Life Among the Savages


Book by Shirley Jackson

Annotation by Kate Maruyama

Sometimes what we read influences us because of the craft of the work, how specifically the writer tackles tone, subject, suspense, tension, sentence structure, the dissemination of information and the countless other elements of craft covered on this site.

Shirley Jackson’s more known works The Haunting of Hill House, or We Have Always Lived in the Castle, and her short stories in her collection The Lottery and Other Stories have provided me countless lessons in structure, tension, character, tone, and gorgeous sentence-to-sentence craftsmanship.

But when I listened to the audiobook of Life Among the Savages, which is a memoir composed of essays collected over the years from Jackson’s writings for Good Housekeeping, Women’s Day, and Mademoiselle, among other magazines, I experienced a series of awakenings as a writer that stirred me beyond simply craft. I saw a fellow writer mother balancing, compartmentalizing and becoming so many different people outside of her writer life that the familiarity shook me.

Many people who know Jackson’s work and read these books (the sequel being Raising Demons) often say, “How could someone who wrote such dark stuff be a housewife?” or, more often, “Should someone who wrote such dark stuff raise children?” This isn’t even a consideration for me. I write horror. My mother, Kit Reed wrote dark and fucked up novel after dark and fucked up story and it had no affect whatsoever on our self-involved little childhoods. Mom was chastised by the neighbor mothers for sitting up in her office instead of going on playdates, but we felt no ripple through our childhood of her writing pursuits. We simply knew when we were very small that a babysitter meant don’t bother Mom, she’s working, and, when we were old enough, we knew not to bother her before lunch or we’d “break her train of thought.” This an image I took literally: I imagined a small wooden train thrown on the floor. But Mom’s dark, strange stories did not seep into our lives. We knew she wrote, but she also drove us all over creation, was there when we got home from school, helped us with our homework (excepting math, Dad’s department), cooked us countless meals, and life went on as it does.

And, I should mention, no one seems to ask whether a writer dad is ruining his child with his writing. But that is another article.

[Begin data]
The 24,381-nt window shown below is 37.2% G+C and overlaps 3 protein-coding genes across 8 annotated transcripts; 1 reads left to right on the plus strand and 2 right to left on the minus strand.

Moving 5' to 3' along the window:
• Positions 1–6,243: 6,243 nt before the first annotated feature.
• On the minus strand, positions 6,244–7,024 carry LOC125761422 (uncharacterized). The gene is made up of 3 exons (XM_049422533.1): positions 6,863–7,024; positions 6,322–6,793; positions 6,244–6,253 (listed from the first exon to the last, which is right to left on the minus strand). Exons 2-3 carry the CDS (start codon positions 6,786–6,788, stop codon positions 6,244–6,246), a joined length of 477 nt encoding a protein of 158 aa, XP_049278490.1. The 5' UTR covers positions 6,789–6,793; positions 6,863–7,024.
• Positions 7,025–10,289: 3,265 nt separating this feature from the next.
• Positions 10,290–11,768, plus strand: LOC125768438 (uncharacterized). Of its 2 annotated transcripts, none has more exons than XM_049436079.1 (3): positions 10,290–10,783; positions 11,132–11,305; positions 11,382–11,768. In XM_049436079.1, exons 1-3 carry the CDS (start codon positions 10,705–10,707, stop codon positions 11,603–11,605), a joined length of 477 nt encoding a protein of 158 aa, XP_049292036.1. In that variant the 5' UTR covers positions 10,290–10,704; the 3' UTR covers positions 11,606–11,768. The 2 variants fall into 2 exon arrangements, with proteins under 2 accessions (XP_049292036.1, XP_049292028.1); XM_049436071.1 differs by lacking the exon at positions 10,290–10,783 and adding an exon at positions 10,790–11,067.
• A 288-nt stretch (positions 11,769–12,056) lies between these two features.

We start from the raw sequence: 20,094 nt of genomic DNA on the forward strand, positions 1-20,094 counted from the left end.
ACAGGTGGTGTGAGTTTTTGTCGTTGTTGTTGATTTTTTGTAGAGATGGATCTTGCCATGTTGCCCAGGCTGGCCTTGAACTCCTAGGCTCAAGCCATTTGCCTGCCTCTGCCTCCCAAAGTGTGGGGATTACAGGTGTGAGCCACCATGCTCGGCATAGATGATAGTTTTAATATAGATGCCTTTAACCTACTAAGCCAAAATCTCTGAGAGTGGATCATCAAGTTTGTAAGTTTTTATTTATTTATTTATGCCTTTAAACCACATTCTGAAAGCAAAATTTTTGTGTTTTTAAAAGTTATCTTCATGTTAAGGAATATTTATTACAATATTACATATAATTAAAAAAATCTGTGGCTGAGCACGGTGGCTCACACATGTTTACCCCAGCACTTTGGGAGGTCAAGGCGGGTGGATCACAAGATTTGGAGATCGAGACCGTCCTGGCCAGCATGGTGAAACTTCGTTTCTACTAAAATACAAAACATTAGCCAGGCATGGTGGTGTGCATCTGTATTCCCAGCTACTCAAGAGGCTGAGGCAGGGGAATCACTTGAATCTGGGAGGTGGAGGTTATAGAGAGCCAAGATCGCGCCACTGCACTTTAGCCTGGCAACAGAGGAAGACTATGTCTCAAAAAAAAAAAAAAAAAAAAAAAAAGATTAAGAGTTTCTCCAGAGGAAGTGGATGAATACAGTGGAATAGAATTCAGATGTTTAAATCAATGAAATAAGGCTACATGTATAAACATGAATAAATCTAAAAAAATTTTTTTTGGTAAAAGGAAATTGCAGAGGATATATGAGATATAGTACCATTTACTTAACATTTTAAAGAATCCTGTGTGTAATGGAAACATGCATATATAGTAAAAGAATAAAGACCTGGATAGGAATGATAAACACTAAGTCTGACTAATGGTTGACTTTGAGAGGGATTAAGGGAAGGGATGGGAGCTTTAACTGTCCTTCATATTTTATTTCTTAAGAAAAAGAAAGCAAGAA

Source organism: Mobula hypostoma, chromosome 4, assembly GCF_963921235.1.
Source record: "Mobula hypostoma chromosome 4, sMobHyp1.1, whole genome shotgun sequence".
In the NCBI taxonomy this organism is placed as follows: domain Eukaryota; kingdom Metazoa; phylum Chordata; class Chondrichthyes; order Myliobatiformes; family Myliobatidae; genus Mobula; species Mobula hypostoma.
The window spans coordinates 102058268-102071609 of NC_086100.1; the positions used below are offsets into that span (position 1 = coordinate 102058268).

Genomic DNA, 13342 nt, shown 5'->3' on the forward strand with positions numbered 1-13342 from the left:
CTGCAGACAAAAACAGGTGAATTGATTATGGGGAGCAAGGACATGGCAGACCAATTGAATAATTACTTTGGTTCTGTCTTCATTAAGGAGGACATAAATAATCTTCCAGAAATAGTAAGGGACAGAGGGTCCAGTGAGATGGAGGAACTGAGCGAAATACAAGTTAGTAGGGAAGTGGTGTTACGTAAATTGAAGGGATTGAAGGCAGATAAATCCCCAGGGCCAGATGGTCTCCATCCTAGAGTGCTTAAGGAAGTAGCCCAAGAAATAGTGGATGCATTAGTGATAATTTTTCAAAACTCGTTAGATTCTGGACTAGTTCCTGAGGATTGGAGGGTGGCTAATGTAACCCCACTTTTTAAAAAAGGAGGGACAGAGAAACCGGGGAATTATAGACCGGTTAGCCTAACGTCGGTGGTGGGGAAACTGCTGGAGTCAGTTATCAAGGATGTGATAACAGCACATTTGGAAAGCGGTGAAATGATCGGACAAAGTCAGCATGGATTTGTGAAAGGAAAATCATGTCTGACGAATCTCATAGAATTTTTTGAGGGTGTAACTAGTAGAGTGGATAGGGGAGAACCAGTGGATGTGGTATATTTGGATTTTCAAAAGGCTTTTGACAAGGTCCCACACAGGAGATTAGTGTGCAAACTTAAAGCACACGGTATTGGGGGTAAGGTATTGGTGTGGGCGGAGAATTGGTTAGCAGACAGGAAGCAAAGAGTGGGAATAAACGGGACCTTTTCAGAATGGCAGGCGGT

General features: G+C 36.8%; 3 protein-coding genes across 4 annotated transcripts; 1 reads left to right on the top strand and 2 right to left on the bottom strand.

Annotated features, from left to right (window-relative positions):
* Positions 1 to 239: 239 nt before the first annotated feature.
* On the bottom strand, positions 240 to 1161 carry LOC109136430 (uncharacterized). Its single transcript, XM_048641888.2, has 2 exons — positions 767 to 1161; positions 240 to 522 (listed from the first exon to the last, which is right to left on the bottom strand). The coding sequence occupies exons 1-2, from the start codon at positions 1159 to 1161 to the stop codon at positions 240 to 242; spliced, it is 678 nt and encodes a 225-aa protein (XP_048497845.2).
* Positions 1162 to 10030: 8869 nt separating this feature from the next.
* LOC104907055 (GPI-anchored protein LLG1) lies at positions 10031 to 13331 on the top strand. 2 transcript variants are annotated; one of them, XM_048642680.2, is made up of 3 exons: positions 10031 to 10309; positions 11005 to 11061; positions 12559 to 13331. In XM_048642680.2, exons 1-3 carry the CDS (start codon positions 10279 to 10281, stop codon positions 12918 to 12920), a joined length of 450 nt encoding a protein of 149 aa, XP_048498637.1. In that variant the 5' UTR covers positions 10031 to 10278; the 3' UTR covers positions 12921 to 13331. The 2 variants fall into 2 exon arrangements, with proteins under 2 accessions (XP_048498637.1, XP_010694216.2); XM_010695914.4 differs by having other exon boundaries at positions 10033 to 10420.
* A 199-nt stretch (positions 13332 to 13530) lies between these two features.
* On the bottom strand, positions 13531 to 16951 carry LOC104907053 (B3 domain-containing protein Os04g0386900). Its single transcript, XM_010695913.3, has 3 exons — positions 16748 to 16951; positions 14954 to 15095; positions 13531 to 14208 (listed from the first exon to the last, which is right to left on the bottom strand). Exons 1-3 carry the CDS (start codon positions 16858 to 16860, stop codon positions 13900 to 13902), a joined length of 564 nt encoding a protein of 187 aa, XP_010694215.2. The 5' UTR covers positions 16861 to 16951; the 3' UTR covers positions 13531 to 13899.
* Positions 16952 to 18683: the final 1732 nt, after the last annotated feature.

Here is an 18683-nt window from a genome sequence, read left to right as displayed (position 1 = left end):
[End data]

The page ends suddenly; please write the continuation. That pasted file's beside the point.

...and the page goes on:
But what struck me in these essays was the full immersion into life with three kids. Jackson was a housewife in the fifties which meant that her husband was an extremely uninvolved partner. I found myself growing impatient with him as Jackson takes care of all of the cooking and cleaning and transportation of children and shopping for the household, and three hot meals a day are expected without aid. In one hilarious essay the entire family seems to think Jackson’s going into labor with her third child will get in the way of their plans and, tongue in cheek, she describes the absurdity of their alarm and each trying to schedule the most convenient time for her to deliver. The child comes when the child comes, and  Jackson catches a taxi alone to the hospital.

There is a wonderful and identifiable rhythm as Jackson describes her days, especially when listing tasks she has done in a row, or picking up the children’s things around the house, or when in one wonderfully cosy story the children wander from room to room one sleepy morning. The nice thing about listening to the audiobook is that, (brought up to the speed of 1.5, which felt to me more like the speed Jackson meant it to be read at, ) you can feel the cadence of her days, the repetition of tasks, and the way that rather than being in charge and on top of everything, she rides wherever her day takes her. Embracing the chaos is a grace that comes to caretakers of children only after a few years and experience, and she captures this quite nicely.

There is a hilarious recounting of her kids having a friend over to play cowboys. They end up having a shootout in the living room with breaks for the littlest to fix her shoe, for Jackson to get some lunch on for them, and there is something very real in the plainness of the day. There’s another hilarious recounting of her kids’ overlapping conversations as they try to talk their mom into getting a car; as if it’s already been decided. And in the consummate lousy partner move, her husband decides that she will be the one to learn to drive; he simply doesn’t have the time. Jackson has a genius for capturing the cadence of kid talk, each having their own conversations that somehow end up building in an interplay and rise to an absurd place. It’s the closest I’ve ever heard to the patter of my own kids at an earlier age.